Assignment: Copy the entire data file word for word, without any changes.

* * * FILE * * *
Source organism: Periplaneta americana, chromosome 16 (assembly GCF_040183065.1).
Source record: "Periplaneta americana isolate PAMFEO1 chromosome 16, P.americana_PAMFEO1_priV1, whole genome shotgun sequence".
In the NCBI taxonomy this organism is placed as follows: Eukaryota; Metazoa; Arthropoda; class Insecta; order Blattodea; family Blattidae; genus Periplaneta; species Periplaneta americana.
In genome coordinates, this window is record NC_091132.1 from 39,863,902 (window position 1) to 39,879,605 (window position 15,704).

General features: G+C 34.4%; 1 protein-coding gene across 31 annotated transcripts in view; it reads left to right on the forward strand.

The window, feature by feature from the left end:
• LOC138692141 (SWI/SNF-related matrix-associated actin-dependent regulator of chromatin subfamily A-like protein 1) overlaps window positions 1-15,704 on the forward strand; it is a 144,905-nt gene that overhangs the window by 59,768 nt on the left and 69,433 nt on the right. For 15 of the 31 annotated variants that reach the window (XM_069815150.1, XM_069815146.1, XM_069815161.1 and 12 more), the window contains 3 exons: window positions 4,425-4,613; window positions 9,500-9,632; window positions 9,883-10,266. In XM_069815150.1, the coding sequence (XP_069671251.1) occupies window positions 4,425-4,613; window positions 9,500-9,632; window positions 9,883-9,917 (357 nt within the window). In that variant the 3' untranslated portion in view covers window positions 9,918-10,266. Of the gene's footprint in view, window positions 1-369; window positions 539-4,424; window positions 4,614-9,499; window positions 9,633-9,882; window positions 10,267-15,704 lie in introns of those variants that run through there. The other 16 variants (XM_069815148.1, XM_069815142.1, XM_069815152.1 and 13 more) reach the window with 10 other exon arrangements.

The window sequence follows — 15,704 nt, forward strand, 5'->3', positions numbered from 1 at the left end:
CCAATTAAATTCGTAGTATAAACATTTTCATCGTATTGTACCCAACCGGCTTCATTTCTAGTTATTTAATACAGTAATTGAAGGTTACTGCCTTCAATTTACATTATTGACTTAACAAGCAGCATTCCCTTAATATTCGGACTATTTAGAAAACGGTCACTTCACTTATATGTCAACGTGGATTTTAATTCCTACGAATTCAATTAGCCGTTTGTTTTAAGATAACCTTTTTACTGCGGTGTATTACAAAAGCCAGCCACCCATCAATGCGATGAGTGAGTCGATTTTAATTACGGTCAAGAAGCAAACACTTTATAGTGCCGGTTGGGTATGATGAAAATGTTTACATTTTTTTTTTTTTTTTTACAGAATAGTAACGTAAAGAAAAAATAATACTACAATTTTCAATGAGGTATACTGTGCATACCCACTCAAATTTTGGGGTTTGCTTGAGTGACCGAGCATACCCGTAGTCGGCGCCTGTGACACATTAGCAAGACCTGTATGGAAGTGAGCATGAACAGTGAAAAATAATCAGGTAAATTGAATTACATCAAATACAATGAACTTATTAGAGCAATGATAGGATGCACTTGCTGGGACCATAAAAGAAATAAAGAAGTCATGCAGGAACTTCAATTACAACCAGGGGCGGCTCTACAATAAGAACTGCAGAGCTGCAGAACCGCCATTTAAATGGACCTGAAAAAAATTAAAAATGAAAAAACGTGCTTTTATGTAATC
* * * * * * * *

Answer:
Source organism: Periplaneta americana, chromosome 16 (assembly GCF_040183065.1).
Source record: "Periplaneta americana isolate PAMFEO1 chromosome 16, P.americana_PAMFEO1_priV1, whole genome shotgun sequence".
In the NCBI taxonomy this organism is placed as follows: Eukaryota; Metazoa; Arthropoda; class Insecta; order Blattodea; family Blattidae; genus Periplaneta; species Periplaneta americana.
In genome coordinates, this window is record NC_091132.1 from 39,863,902 (window position 1) to 39,879,605 (window position 15,704).

General features: G+C 34.4%; 1 protein-coding gene across 31 annotated transcripts in view; it reads left to right on the forward strand.

The window, feature by feature from the left end:
• LOC138692141 (SWI/SNF-related matrix-associated actin-dependent regulator of chromatin subfamily A-like protein 1) overlaps window positions 1-15,704 on the forward strand; it is a 144,905-nt gene that overhangs the window by 59,768 nt on the left and 69,433 nt on the right. For 15 of the 31 annotated variants that reach the window (XM_069815150.1, XM_069815146.1, XM_069815161.1 and 12 more), the window contains 3 exons: window positions 4,425-4,613; window positions 9,500-9,632; window positions 9,883-10,266. In XM_069815150.1, the coding sequence (XP_069671251.1) occupies window positions 4,425-4,613; window positions 9,500-9,632; window positions 9,883-9,917 (357 nt within the window). In that variant the 3' untranslated portion in view covers window positions 9,918-10,266. Of the gene's footprint in view, window positions 1-369; window positions 539-4,424; window positions 4,614-9,499; window positions 9,633-9,882; window positions 10,267-15,704 lie in introns of those variants that run through there. The other 16 variants (XM_069815148.1, XM_069815142.1, XM_069815152.1 and 13 more) reach the window with 10 other exon arrangements.

The window sequence follows — 15,704 nt, forward strand, 5'->3', positions numbered from 1 at the left end:
CCAATTAAATTCGTAGTATAAACATTTTCATCGTATTGTACCCAACCGGCTTCATTTCTAGTTATTTAATACAGTAATTGAAGGTTACTGCCTTCAATTTACATTATTGACTTAACAAGCAGCATTCCCTTAATATTCGGACTATTTAGAAAACGGTCACTTCACTTATATGTCAACGTGGATTTTAATTCCTACGAATTCAATTAGCCGTTTGTTTTAAGATAACCTTTTTACTGCGGTGTATTACAAAAGCCAGCCACCCATCAATGCGATGAGTGAGTCGATTTTAATTACGGTCAAGAAGCAAACACTTTATAGTGCCGGTTGGGTATGATGAAAATGTTTACATTTTTTTTTTTTTTTTTACAGAATAGTAACGTAAAGAAAAAATAATACTACAATTTTCAATGAGGTATACTGTGCATACCCACTCAAATTTTGGGGTTTGCTTGAGTGACCGAGCATACCCGTAGTCGGCGCCTGTGACACATTAGCAAGACCTGTATGGAAGTGAGCATGAACAGTGAAAAATAATCAGGTAAATTGAATTACATCAAATACAATGAACTTATTAGAGCAATGATAGGATGCACTTGCTGGGACCATAAAAGAAATAAAGAAGTCATGCAGGAACTTCAATTACAACCAGGGGCGGCTCTACAATAAGAACTGCAGAGCTGCAGAACCGCCATTTAAATGGACCTGAAAAAAATTAAAAATGAAAAAACGTGCTTTTATGTAATC